Understanding the Limitations of MTBF

A Brief Look at Understanding the Limitations of MTBF

Mean-Time-Between-Failure (MTBF) as defined by the MIL-STD-721C Definition of Terms for Reliability and Maintainability (12 June 1981) is

[a] basic measure of reliability for repairable items: The mean number of life units during which all parts of >the item perform within their specified limits, during a particular measurement interval under stated >conditions.

MTBF is widely used to describe the reliability of a component or system. It is also often misunderstood and used incorrectly. In some sense, the very name “mean time between failures” contributes to this misunderstanding. The objective of this paper is to explore the misunderstood nature of MTBF and its impact on decision making and program costs.

Mean-Time-To-Failure versus MTBF

Related to MTBF is the Mean-Time-To-Failure (MTTF), defined as

[a] basic measure of reliability for non-repairable items: The total number of life units of an item divided >by the total number of failures within that population, during a particular measurement interval under stated >conditions.

The definitions of MTTF and MTBF are very similar. The subtle difference is important, yet the confusion is further complicated when one attempts to quantify MTBF or MTTF. In both cases we use the calculation as described within the MTTF definition. This is what we would do for any group of values that we wanted to find the mean (average) value estimate. Tally the values and divide by the number of hours all units have operated and divide by the number of failures. This provided a (statistically) unbiased estimate of the population mean.

Estimating MTTF or MTBF

Keep in mind that time-to-failure data are not normally distributed. The underlying distribution for life data starts at time zero and increases. The exponential family of distributions tends to describe life data well and is commonly used. The unbiased estimate for the mean value of an exponential distribution is as described for the MTTF definition above.

When working with data from a repairable system, one should use the nonhomogeneous Poison process, which is a generalization of the Poison distribution. Estimates for the failure intensity can be made from various models, yet often an exponential model is assumed. This results in the common estimate of

\displaystyle MTBF=\frac{\sum{{{T} _i}}}{\sum{{{F} _j}}}

where Ti<\sub> as the total time of system I divided by the cumulative number of failures, fj<\sub>. [1]

MTBF and MTTF are easy to calculate. One can plot the data and compare them to the exponential distribution. If the data do not fit the distribution, then the assumption that MTBF applies is incorrect.

Calculating Reliability

The first source of confusion when considering MTBF has to do with choosing the appropriate distribution. Because we intuitively use a simple calculation to estimate the mean value, many then do not then apply that estimate with the reliability function of the appropriate distribution.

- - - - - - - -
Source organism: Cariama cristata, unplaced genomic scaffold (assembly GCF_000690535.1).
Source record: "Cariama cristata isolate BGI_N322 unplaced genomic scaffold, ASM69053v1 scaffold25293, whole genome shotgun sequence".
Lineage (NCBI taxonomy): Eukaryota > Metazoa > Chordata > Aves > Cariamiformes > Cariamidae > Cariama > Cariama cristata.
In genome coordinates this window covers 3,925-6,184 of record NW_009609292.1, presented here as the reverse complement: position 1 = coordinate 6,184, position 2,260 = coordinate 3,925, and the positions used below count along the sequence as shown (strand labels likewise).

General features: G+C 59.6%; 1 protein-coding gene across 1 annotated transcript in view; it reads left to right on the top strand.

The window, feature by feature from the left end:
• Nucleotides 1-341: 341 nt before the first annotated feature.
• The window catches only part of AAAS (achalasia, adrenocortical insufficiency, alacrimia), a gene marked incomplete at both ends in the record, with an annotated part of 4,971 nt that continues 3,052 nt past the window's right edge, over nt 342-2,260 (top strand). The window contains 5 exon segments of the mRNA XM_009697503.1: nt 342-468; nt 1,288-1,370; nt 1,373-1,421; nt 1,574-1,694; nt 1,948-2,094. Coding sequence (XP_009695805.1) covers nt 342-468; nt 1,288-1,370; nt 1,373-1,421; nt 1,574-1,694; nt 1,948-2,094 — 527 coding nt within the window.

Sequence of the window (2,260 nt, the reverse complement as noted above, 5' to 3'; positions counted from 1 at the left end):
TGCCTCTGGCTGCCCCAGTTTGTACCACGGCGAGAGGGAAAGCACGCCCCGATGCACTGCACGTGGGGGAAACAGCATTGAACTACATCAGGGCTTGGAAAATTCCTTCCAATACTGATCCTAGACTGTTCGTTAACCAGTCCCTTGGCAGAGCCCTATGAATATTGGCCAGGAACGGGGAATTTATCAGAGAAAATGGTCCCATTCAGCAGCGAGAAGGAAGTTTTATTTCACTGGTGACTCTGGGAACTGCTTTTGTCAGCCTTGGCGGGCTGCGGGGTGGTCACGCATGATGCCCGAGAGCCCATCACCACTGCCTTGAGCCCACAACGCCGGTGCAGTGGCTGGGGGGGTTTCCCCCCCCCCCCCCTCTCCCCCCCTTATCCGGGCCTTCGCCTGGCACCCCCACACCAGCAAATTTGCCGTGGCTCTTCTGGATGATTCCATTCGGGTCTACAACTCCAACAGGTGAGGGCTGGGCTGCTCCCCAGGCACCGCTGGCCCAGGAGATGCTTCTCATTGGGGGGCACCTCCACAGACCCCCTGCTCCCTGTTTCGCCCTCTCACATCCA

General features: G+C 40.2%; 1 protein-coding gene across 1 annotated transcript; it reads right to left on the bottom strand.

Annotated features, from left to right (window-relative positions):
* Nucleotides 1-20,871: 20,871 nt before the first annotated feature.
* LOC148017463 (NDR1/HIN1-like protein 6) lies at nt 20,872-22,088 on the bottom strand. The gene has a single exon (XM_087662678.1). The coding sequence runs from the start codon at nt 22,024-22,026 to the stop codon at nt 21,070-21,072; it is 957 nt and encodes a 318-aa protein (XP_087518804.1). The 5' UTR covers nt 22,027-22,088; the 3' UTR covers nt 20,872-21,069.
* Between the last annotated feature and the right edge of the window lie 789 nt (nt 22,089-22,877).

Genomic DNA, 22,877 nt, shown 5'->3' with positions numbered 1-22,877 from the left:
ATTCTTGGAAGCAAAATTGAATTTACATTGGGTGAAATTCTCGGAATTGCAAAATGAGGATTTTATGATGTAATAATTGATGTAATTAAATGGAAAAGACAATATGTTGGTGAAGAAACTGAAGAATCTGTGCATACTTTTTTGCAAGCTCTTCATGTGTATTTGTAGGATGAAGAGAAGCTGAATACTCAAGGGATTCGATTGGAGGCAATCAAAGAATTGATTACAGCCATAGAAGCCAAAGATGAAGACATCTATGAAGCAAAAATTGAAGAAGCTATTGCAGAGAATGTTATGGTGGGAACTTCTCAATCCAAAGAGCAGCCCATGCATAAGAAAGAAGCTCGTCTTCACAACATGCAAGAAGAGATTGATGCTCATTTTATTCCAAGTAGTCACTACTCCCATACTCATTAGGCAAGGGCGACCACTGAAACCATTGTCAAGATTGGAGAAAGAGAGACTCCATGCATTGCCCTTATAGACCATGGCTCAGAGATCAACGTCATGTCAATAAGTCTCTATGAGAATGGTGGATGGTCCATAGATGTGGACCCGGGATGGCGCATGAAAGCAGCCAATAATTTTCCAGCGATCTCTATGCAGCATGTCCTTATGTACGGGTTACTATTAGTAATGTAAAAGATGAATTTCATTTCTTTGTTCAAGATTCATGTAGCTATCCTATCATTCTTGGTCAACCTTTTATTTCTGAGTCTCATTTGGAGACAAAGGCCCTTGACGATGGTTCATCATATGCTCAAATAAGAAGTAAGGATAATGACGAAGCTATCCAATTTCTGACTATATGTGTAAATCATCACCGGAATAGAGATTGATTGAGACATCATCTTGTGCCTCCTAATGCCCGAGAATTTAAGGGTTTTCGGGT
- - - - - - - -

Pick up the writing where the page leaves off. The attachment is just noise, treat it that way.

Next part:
For example, if a vendor states that the product has an MTBF of 16,000 hours, and we wanted to know how many out of 100 units will fail in 8,000 hours, the appropriate calculation is to use the reliability equation

\displaystyle R\left( t \right)={{e}^{-\left( {}^{t}\diagup{} _{\theta }\; \right)}}

where t is time and θ is the desired MTBF. Then for our example

\displaystyle R\left( 8,000 \right)={{e}^{-\left( {}^{8,000}\diagup{} _{16,000}\; \right)}}=0.61

Thus we would expect 61 out of the 100 units, or 61%, of the units to operate for the full 8,000 hours.

In this calculation we have assumed an exponential distribution and nonrepairable units. Given only an MTBF value, the most likely distribution to use without additional information is the exponential.

Extending this same example to determine the reliability at 16,000 hours, we find that only about 1/3 of the units would be expected to still be operating. Having this common misunderstanding of the failure rate value that MTBF represents can lead to significant loss of resources or mission readiness.

MTBF is not

  • a failure-free period,
  • the 50th percentile of time-to-failure times,
  • suitable for decreasing failure rates (early life failures), or
  • suitable for increasing failure rates (wear out failures).

Rather, MTBF is

  • the 63rd percentile of time-to-failure times,
  • easy to calculate, and
  • suitable for constant-failure-rate failure mechanisms (which rarely

About Fred Schenkelberg

I am an experienced reliability engineering and management consultant with my firm FMS Reliability. My passion is working with teams to create cost-effective reliability programs that solve problems, create durable and reliable products, increase customer satisfaction, and reduce warranty costs.

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